Well, I'm still resonating to Editors. What can I say?
I received their second album in the mail yesterday. It's reputed to be about as big a downer as any album. Never one to let those sorts of assessments stop me, I find there's something purgative about the way they put certain feelings front and center. At the same time, there's a sense of composure and restraint to what they do, especially in the lyrics. Maybe it's a British thing.
Anyway, today would have been my mother's 75th birthday. I can remember visiting her on her 71st birthday, after it was determined that she would need to have a second surgery to try to remove her brain tumor. She was beginning to give up at that point. I'm not sure if we were all cognizant that that birthday would be her last. She had started falling from seizures a few weeks before. The second surgery made it clear that that had been the beginning of the end. There was steady deterioration after that. (How fitting that the album I'd be listening to now is titled "An End Has a Start.")
As I was driving to physical therapy today (for heel pain), I was thinking about how my mother lived for five and a half years following her diagnosis. I don't know how much time her tumor had been growing prior to that. It's less than four years since she passed. It feels as if both more and less time has passed since then: more because the period of her illness was so long, and dealing with its conclusion and aftermath has been so difficult; less because the images and feelings from that time are still so vivid.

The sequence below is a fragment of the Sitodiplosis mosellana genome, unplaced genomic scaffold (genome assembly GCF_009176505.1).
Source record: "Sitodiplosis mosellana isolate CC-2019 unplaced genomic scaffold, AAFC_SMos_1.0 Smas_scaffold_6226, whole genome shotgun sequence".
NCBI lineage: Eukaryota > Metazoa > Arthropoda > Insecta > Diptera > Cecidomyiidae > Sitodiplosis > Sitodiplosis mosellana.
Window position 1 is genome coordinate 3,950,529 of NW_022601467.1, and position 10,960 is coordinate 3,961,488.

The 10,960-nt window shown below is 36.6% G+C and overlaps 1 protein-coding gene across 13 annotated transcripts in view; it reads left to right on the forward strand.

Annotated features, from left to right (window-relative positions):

I guess it makes sense that it would take time for me to deal with letting go and moving on in my own way. It was only last September that I managed to visit my mother's grave voluntarily for the first time since her funeral, a few weeks after she would have turned 74. Maybe that explains why I'm feeling this anniversary of her birth more vividly than the others since her death. It's as if some part of the grief process has started to loosen up and move a little more easily.
Another sign that I've been noticing is that, when my partner and I spend time with his mother, who has been ailing on and off since she fell and broke her hip last Christmas, I sometimes become almost unbearably fatigued. My muscles also tighten up noticeably. I just try to remain calm, get rest when I can, and wait for it to pass. I also try to do stretches and/or exercise when I'm ready, so as to try to get back into a better relationship to my body.
This past weekend we visited his mother in the hospital (again). This time she was brought to the emergency room because she had back pain that an orthopedic physician had determined was due to a disc problem. She has since been transferred to a rehabilitation facility, and my partner and his sister are working on having her transition permanently to that facility, as she keeps falling and having other health problems in her apartment, even with nurses and aides visiting her regularly.
Om Krim Kalyai Namaha,